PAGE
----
Publication: Village Bankers : The Experience of Fandene (Senegal)
The experience of the locally-created credit, and savings institution in Fandene, Senegal, is shared in this note. Its structure grew essentially out of local responses to the problems of drought, and diminished farm fertility throughout central Senegal, and, it is the product of historical interactions: the largely Christian community shares resources with the neighboring valley, and river beds of Islamic communities of different ethnic groups. The "Association des Jeunes de Fandene" (AJF), or the Fandene Young People's Association, was created in 1972, concentrating initially in sponsoring cultural events, which lead to educated young people to constitute a group of "modern" peasantry. This effort later evolved into initiatives to diversify the local economy, and improve the natural resource base. But these efforts were hampered by inadequate access to credit, and resources to implement development. The AJF looked at resolving the bottleneck of credit, and eventually created local savings and loan committees, to support economic innovations. Most impressive were the institution-building results, sharing governance of their activities, and resources, where both women, and men's branches exercise equal weight. Moreover, marketing arrangements have been developed with other peasant federations, and, technical teams created, to support emerging needs in nearby poor neighborhoods.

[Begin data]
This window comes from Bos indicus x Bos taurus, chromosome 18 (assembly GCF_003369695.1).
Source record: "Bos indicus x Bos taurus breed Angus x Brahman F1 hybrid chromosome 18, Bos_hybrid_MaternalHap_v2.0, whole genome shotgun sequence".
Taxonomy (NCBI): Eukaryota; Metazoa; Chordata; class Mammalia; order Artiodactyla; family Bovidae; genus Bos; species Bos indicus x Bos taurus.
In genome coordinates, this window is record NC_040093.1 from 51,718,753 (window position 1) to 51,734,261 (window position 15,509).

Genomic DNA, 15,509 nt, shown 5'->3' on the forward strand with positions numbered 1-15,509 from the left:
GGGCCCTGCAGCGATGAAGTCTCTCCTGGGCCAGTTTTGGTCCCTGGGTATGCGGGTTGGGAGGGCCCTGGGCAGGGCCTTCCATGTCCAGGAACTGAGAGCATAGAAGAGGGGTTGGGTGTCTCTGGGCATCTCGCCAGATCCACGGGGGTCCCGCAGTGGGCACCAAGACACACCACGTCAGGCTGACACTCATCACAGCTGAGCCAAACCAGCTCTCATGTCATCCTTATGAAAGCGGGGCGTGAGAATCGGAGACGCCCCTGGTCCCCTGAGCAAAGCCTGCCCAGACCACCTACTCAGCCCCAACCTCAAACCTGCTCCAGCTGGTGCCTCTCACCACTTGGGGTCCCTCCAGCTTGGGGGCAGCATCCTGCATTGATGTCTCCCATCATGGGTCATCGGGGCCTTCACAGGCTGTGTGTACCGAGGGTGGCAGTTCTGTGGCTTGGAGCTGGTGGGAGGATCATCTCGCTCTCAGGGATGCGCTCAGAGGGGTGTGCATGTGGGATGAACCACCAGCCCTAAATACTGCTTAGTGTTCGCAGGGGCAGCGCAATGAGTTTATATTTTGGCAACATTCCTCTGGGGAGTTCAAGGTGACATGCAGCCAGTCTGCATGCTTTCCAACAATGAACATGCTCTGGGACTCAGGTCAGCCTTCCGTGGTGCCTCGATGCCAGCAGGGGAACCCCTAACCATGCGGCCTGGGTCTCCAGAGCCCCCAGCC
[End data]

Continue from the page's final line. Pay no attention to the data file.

“Easton, Peter. 1999. Village Bankers : The Experience of Fandene (Senegal). Indigenous Knowledge (IK) Notes; No. 6. © World Bank, Washington, DC. http://openknowledge.worldbank.org/entities/publication/9e3441ae-6035-562c-9b7b-fb778d836d1e License: CC BY 3.0 IGO.”